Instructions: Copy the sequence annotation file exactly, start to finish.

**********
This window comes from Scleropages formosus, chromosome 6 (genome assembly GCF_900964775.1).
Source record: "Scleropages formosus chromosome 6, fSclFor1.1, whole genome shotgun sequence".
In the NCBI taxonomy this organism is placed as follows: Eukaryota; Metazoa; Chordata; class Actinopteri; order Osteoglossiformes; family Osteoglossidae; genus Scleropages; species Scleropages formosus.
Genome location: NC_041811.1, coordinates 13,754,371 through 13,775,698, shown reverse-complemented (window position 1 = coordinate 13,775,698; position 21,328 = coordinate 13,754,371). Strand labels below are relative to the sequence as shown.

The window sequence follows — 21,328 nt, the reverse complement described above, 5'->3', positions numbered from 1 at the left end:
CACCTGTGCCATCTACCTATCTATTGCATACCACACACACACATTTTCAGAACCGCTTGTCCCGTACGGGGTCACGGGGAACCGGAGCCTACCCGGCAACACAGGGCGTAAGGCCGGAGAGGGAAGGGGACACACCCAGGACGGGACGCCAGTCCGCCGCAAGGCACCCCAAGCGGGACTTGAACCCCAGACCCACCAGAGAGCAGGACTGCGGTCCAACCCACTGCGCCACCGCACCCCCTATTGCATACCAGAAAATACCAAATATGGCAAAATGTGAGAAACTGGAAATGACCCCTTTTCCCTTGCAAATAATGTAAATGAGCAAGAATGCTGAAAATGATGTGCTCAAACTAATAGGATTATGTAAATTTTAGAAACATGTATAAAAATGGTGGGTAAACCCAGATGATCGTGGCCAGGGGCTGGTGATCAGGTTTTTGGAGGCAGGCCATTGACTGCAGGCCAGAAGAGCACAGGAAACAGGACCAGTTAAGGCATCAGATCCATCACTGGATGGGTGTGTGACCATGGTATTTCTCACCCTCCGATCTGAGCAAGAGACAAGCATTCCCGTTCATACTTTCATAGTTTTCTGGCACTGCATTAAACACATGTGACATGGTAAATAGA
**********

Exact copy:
This window comes from Scleropages formosus, chromosome 6 (genome assembly GCF_900964775.1).
Source record: "Scleropages formosus chromosome 6, fSclFor1.1, whole genome shotgun sequence".
In the NCBI taxonomy this organism is placed as follows: Eukaryota; Metazoa; Chordata; class Actinopteri; order Osteoglossiformes; family Osteoglossidae; genus Scleropages; species Scleropages formosus.
Genome location: NC_041811.1, coordinates 13,754,371 through 13,775,698, shown reverse-complemented (window position 1 = coordinate 13,775,698; position 21,328 = coordinate 13,754,371). Strand labels below are relative to the sequence as shown.

The window sequence follows — 21,328 nt, the reverse complement described above, 5'->3', positions numbered from 1 at the left end:
CACCTGTGCCATCTACCTATCTATTGCATACCACACACACACATTTTCAGAACCGCTTGTCCCGTACGGGGTCACGGGGAACCGGAGCCTACCCGGCAACACAGGGCGTAAGGCCGGAGAGGGAAGGGGACACACCCAGGACGGGACGCCAGTCCGCCGCAAGGCACCCCAAGCGGGACTTGAACCCCAGACCCACCAGAGAGCAGGACTGCGGTCCAACCCACTGCGCCACCGCACCCCCTATTGCATACCAGAAAATACCAAATATGGCAAAATGTGAGAAACTGGAAATGACCCCTTTTCCCTTGCAAATAATGTAAATGAGCAAGAATGCTGAAAATGATGTGCTCAAACTAATAGGATTATGTAAATTTTAGAAACATGTATAAAAATGGTGGGTAAACCCAGATGATCGTGGCCAGGGGCTGGTGATCAGGTTTTTGGAGGCAGGCCATTGACTGCAGGCCAGAAGAGCACAGGAAACAGGACCAGTTAAGGCATCAGATCCATCACTGGATGGGTGTGTGACCATGGTATTTCTCACCCTCCGATCTGAGCAAGAGACAAGCATTCCCGTTCATACTTTCATAGTTTTCTGGCACTGCATTAAACACATGTGACATGGTAAATAGA